Russian shoppers save world retailers

AFP Photo / Stephane Danna
If the novel 'Shopaholic' were to be written in 2011, it's location would not be London, but Moscow. Sales for major European retailers have slumped, but shoppers from so-called developing countries are growing in double digits.

Italy's Benetton saw its third-quarter net profit down 33% due to shrinking revenue and higher-than-average raw material costs. The company says the economic outlook in its main markets is "very critical." The only bright spot on its financial horizon is Russia, Mexico, and India, where it says the development continues “in an encouraging way”.

Sales in Russia have grown by almost a third. Together with the CIS countries Russia makes up 7% of the group's income in Europe of 82.6m Euro. Adidas, the world’s second-largest sporting-goods maker, is also boosting its presence in Russia, China and North America. It plans to generate about half of a targeted 50 percent sales increase by 2015 in these markets. Russia even overtook Adidas's home market of Germany, to become the company's largest European market – with over $1bln sales this year.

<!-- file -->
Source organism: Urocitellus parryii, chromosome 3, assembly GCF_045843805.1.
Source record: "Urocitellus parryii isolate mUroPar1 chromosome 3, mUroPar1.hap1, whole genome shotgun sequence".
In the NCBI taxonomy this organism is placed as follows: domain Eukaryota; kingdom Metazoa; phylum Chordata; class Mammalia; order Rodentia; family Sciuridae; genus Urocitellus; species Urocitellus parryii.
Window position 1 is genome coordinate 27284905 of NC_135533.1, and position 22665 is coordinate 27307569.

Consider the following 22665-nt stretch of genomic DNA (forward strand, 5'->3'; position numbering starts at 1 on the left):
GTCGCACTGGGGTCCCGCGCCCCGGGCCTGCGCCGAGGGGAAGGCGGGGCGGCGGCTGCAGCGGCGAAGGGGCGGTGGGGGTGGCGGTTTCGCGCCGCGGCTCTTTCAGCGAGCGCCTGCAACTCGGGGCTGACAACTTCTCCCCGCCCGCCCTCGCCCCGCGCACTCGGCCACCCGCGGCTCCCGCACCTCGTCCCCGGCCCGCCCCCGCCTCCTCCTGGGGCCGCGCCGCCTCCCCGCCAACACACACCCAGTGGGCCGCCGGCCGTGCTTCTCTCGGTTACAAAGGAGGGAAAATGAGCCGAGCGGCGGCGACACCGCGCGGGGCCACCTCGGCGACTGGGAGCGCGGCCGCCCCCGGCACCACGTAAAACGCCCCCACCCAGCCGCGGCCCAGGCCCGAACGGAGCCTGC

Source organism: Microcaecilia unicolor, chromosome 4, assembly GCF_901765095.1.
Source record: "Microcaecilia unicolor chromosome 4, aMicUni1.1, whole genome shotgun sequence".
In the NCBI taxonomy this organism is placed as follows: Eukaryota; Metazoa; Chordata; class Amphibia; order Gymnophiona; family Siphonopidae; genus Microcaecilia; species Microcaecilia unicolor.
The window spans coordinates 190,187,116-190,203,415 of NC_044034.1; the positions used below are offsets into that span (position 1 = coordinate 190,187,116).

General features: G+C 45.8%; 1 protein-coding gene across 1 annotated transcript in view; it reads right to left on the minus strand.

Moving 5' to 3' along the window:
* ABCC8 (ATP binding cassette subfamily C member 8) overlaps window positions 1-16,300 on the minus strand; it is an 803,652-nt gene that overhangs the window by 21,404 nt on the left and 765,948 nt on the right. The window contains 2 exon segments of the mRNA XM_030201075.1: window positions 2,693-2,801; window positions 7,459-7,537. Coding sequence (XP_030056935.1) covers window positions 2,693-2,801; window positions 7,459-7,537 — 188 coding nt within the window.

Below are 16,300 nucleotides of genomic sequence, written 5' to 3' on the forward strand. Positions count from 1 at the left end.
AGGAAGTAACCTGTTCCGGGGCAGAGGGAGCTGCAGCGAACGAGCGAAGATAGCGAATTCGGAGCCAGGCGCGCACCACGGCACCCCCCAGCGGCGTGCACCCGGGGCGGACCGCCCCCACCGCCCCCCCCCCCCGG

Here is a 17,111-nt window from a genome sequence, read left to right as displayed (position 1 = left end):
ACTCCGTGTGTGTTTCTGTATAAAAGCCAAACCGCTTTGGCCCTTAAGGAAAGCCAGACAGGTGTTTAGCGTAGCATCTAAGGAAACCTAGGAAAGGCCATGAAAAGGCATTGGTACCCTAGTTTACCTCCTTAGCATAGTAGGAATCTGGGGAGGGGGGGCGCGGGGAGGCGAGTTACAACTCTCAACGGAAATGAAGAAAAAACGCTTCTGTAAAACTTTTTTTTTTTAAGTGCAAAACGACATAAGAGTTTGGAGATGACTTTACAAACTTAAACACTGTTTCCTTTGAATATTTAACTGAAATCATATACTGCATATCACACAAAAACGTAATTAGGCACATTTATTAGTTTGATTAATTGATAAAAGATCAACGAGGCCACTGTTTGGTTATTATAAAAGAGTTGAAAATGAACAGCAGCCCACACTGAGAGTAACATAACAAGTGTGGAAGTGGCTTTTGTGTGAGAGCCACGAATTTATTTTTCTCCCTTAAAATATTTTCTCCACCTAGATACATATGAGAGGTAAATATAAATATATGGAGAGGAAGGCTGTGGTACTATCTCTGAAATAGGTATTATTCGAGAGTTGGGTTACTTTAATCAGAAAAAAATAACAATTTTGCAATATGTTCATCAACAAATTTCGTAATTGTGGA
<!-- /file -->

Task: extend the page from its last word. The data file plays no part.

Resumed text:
Others who profit from Russia's consumers are Sweden's Hennes & Mauritz (H&M) that last year tripled its Russian income from $55m to $135.5m. Spanish Inditex, the company that manages Zara, Massimo Dutti, Bershka, Pull & Bear, Stradivarius. The companies’ admit their expansion in emerging markets covers up for stagnation in Europe.

And for a reason: Russian shoppers love their shopping – and not only at home. They’re already known as one of the most spending crowd in the world. This has been recently confirmed by an expert study of the Economist Intelligence Unit. Shoppers from the Middle East may spend most, but the Russian spend is rising fast – helping the world survive tough times.